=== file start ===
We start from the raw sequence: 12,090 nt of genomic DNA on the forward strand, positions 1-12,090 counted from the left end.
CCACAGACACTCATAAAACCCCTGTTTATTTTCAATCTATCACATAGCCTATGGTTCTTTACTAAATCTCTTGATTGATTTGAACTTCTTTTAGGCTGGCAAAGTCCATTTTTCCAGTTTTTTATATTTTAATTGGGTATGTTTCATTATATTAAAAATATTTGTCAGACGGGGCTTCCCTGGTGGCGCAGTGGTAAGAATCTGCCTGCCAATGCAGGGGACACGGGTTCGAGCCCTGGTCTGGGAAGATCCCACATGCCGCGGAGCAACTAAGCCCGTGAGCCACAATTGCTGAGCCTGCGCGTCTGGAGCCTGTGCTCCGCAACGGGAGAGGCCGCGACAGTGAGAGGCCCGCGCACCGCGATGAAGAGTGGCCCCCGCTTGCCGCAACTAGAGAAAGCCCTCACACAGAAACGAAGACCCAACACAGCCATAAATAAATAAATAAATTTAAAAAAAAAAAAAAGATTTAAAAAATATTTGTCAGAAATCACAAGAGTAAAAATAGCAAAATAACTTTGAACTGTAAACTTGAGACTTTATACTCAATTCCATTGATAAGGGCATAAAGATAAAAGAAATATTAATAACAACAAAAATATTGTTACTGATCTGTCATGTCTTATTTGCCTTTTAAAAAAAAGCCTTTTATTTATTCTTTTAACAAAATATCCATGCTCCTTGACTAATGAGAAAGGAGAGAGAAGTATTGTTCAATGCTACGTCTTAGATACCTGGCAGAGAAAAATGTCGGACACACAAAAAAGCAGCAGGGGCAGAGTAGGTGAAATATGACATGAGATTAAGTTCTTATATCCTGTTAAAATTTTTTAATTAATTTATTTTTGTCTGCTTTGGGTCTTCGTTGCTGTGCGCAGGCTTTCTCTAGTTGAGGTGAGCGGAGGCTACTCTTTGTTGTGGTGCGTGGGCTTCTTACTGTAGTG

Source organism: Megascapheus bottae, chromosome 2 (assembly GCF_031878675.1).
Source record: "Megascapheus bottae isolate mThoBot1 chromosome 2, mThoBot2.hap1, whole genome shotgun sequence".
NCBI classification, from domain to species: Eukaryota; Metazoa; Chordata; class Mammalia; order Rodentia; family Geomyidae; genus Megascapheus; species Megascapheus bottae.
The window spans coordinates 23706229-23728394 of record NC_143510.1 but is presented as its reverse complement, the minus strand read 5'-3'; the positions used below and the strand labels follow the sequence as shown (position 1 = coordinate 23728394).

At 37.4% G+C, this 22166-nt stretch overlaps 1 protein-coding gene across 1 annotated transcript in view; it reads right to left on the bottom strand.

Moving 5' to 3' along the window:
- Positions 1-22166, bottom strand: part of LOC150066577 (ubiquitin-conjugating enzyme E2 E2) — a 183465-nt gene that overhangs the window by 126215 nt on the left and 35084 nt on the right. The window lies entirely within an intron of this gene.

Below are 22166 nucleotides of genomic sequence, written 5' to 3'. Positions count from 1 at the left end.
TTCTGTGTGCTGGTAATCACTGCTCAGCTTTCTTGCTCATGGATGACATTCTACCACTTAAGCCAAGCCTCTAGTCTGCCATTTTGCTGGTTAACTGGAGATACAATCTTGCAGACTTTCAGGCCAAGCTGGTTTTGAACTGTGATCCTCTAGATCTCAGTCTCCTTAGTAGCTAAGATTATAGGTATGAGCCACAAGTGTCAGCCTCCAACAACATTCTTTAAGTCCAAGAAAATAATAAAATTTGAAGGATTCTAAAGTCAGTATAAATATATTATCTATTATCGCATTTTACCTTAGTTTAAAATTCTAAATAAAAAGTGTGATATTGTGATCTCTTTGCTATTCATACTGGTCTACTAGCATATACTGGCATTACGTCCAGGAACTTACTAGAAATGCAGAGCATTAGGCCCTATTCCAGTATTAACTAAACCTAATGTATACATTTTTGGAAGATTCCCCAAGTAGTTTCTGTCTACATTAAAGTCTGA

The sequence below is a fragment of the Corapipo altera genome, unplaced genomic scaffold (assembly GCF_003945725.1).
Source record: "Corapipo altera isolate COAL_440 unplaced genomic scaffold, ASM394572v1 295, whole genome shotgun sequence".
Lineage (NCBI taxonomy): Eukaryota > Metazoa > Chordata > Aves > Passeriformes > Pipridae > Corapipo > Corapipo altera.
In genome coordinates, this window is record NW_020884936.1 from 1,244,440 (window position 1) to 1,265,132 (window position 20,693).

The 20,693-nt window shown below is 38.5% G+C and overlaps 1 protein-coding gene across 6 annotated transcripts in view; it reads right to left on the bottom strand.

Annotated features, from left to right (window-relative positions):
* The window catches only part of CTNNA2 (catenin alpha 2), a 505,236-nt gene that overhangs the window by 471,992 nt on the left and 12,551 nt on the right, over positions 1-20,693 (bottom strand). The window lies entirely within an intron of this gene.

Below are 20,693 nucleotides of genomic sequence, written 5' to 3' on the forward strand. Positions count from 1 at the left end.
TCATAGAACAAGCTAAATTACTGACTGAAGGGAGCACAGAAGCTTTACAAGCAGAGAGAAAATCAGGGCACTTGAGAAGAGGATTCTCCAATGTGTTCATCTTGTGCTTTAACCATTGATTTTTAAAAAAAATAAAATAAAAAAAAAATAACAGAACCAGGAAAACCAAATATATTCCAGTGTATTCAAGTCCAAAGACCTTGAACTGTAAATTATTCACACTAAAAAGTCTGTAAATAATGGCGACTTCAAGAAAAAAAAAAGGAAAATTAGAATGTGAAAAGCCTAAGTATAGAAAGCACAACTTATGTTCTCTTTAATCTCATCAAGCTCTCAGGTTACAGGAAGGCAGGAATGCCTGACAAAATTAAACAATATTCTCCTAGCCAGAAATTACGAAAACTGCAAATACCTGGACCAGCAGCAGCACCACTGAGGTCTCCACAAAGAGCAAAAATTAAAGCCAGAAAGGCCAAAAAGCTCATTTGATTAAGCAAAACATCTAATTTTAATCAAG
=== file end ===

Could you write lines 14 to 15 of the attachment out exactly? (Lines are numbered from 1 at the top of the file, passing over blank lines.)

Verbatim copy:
Lineage (NCBI taxonomy): Eukaryota > Metazoa > Chordata > Aves > Passeriformes > Pipridae > Corapipo > Corapipo altera.
In genome coordinates, this window is record NW_020884936.1 from 1,244,440 (window position 1) to 1,265,132 (window position 20,693).